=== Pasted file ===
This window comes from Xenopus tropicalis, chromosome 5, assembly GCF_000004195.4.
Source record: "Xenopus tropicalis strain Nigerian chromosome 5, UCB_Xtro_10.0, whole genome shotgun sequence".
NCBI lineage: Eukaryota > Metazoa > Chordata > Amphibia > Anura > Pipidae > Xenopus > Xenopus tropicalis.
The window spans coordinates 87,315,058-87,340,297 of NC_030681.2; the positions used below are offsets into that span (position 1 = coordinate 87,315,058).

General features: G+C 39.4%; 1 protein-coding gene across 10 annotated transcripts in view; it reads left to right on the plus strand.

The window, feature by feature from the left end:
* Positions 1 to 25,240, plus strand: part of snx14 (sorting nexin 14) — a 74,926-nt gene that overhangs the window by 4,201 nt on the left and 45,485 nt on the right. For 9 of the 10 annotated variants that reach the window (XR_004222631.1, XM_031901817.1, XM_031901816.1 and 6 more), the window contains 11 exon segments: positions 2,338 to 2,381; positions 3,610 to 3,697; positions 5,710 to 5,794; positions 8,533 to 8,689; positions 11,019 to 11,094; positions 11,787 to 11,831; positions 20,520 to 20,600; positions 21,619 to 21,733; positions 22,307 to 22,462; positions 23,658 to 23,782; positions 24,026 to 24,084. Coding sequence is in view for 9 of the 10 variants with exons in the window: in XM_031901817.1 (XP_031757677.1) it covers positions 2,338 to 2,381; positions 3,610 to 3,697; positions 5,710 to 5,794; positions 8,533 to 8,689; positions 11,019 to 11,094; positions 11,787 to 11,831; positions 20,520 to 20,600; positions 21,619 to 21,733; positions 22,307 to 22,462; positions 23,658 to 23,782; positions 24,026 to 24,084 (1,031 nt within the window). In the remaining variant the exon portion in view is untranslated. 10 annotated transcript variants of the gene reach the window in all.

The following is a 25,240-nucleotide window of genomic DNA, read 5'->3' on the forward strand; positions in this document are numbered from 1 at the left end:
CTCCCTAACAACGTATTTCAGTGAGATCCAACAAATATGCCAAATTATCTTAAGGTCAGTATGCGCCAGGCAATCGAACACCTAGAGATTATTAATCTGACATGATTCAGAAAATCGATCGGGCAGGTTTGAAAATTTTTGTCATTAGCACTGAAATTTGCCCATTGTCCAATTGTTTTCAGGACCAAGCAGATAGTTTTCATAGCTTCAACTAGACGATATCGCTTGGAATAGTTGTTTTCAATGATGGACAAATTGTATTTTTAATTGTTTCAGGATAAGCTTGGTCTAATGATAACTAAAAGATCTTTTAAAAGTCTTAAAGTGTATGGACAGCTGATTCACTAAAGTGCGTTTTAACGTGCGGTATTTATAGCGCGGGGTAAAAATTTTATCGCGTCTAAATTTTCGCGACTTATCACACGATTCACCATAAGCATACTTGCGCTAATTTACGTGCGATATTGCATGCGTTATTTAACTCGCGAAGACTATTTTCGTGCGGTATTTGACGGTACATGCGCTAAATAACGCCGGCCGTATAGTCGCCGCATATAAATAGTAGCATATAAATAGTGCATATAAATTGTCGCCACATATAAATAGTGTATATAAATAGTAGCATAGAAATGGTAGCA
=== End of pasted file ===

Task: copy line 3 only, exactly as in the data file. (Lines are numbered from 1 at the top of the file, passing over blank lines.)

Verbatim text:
NCBI lineage: Eukaryota > Metazoa > Chordata > Amphibia > Anura > Pipidae > Xenopus > Xenopus tropicalis.